- Associated Press - Monday, November 23, 2015

HATTIESBURG, Miss. (AP) - Hattiesburg tennis buff Ann Harsh was doing great. As captain of a fall tennis team, she had coordinated players from four different clubs to form a 14-player women’s 55-plus team.

“I do love tennis. I love it. Yep,” she said. “I’ve been a team captain a lot. I started playing teams at age 50, and I’ve been on a USTA (United States Tennis Association) team every year since then.”

But this time around, it wasn’t meant to be.

“Everything was going fine, until we had our first two matches and I was diagnosed with breast cancer,” she said.

Harsh, 68, underwent a double mastectomy and started chemotherapy in September 2014.

“It is scary - I won’t deny that,” she said. “But I’m not going to go down the fear route. It’s a hard thing, and you can choose the way you’re going to handle it.”

During the days Harsh felt her worst, her teammates rallied round her.

“It’s difficult to go through chemo,” she said. “With all the positivity I had from all the people around me - it really helped. They were key to how I got through this.

“A lot of people have depression when they’re in chemotherapy. I was so blessed and humbled by all the support I got, that I didn’t get depressed.”

Harsh said a lump was found during a breast exam at her gynecologist’s office. Her cancer was confirmed several days later.

“I just took a deep breath and said, ‘I’m not the only one who has this problem,’” she said. “But mainly, I think I couldn’t believe it.

“Then, I did what I usually do - I dug in and said, ‘This is what it is.’”

Harsh and her husband had plans to leave for China two days after she was diagnosed. That trip was canceled.

Shortly after she got the news, she called each of her teammates and told them individually what her diagnosis was.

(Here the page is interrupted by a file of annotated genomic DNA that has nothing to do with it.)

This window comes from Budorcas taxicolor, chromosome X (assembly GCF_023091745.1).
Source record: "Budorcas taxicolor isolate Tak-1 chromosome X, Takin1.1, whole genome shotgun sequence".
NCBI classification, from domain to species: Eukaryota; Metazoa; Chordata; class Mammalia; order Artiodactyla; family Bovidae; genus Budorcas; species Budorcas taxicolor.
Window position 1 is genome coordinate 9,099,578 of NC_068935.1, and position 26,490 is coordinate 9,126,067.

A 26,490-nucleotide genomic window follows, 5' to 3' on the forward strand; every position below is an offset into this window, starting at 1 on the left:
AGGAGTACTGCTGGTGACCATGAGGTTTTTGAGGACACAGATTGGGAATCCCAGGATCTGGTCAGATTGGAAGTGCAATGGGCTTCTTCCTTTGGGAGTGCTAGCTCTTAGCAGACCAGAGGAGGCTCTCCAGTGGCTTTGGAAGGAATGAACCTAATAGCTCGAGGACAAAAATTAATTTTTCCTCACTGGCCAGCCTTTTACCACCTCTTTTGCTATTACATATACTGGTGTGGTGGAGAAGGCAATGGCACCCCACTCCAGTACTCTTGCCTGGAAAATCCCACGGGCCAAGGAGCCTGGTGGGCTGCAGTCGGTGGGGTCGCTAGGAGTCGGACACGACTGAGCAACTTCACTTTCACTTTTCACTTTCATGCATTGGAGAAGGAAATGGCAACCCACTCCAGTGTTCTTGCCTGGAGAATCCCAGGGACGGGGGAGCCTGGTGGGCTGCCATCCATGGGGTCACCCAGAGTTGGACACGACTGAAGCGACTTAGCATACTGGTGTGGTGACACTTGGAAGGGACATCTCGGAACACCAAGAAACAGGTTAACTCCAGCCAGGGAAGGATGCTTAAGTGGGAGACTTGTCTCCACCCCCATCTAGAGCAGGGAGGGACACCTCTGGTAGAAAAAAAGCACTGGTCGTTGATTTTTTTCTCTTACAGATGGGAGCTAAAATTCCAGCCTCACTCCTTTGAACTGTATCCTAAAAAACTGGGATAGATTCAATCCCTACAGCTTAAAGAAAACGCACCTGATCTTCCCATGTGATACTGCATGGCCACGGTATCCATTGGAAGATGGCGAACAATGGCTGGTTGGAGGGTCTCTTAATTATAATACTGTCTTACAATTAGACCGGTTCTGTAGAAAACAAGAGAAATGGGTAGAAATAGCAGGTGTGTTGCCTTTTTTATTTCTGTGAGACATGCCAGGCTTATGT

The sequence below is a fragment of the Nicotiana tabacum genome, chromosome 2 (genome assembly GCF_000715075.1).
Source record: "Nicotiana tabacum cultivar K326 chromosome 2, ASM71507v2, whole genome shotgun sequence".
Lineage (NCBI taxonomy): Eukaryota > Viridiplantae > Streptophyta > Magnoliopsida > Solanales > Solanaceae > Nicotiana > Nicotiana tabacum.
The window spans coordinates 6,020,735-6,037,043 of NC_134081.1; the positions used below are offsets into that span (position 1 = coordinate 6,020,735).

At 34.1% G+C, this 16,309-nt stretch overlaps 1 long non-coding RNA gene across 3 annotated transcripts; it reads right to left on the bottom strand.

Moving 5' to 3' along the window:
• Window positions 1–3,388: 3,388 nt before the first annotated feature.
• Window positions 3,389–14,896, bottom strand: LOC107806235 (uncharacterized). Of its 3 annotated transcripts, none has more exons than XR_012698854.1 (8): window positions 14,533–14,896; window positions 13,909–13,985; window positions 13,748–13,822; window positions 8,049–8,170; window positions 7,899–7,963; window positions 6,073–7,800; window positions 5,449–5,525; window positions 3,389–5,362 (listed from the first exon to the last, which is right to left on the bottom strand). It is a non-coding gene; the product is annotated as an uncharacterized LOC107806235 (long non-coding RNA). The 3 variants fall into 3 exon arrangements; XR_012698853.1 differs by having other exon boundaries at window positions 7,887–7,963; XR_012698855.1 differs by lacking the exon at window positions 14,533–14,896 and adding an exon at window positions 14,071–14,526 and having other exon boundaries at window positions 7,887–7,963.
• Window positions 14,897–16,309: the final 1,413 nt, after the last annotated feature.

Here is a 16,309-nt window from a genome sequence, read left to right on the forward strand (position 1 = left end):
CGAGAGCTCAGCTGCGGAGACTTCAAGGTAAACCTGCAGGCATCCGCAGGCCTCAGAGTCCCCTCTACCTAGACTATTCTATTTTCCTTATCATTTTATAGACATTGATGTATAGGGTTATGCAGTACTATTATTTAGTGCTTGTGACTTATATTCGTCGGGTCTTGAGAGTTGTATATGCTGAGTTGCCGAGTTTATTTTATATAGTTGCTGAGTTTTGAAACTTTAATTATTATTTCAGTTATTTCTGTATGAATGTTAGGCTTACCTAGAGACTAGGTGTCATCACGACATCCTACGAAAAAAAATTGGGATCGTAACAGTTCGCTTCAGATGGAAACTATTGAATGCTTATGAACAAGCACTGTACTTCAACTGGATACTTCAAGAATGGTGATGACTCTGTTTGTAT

Teammate Jane Shurden said she tried to remain upbeat.

“My first thought was, ‘Oh no, this can’t be right,’” she said. “I wanted it to be a mistake. My next reaction was she will come out of the chemo cancer-free, and she will have cute hair.”

As Harsh went for chemotherapy every three weeks, her teammates advanced to the USTA State Championships in Jackson.

“I wanted to go,” Harsh said. “But I had to support them from here. They were all about playing and playing their best.

“You hear - there is no ‘i’ in team. Because of my situation, they not only did well on the court, they rallied around me emotionally, physically and with support, cards, food.”

The team won State and began practicing to head to Auburn, Alabama, for regionals. While Harsh was grateful for all the support the team was giving her, the women said it was Harsh who was helping.

“(Ann) was deep in chemotherapy,” teammate Dele Byrd said. “She would get our list of players in. She got the money in. She got all our hotel arrangements.

“Then, once we got there, she kept us posted of any schedule changes and she suggested lineups.”

The regionals were played on clay courts, and Byrd said Harsh managed to get the team into the Hattiesburg Racquet Club where clay courts were available.

“Ann, as sick as she was from all her chemo, contacted the president of the board and talked him into giving practice time on the clay courts,” Byrd said. “She would come out in her little bandana, wrapped to the nines and bring us cans of tennis balls.”

Shurden said Ann was a real trooper.

“I never heard her complain even when the chemo was wreaking havoc on her,” she said. “With her unflappable character, she just keeps on putting one foot in front of the other and keeps on going.”

Shurden said Harsh used her great strength as an organizer to help out the women at regionals.

“She had gone online and done all this opposition research on the teams we were going to play,” Shurden said. “She was very instrumental in doing lineups for the team. She brought us all together. She always had a smile on her face. She was always cheery.”

Harsh said while she was doing little things for the team, they were playing their hearts out.

“There was a constant message that they were doing it for me,” she said.

The team was overpowered at regionals and did not advance, but all were proud of their effort. Meanwhile, despite the chemo, Harsh was getting back on the courts.

“One of the side effects of chemo is you can’t be in the sun,” she said. “If you are in the sun, it causes your skin to itch uncontrollably.

“I have a group that plays at 8 a.m. at the Racquet Club, and we play on one of two shady courts.”

Harsh had her last chemo treatment Oct. 15. She almost immediately boarded a plane for Boulder, Colorado, where she and her husband will be moving in the next few weeks.

Harsh said she’s learned that overcoming means reaching out.

“If you can move beyond your situation - I’m going to do the best I can and in the process, I’m going to pay it forward.

“I have five (cancer patients) that I still check on every day. It doesn’t have to be a big thing, it can be as simple as a text message - I’m thinking about you today.”

___

Information from: The Hattiesburg American, https://www.hattiesburgamerican.com


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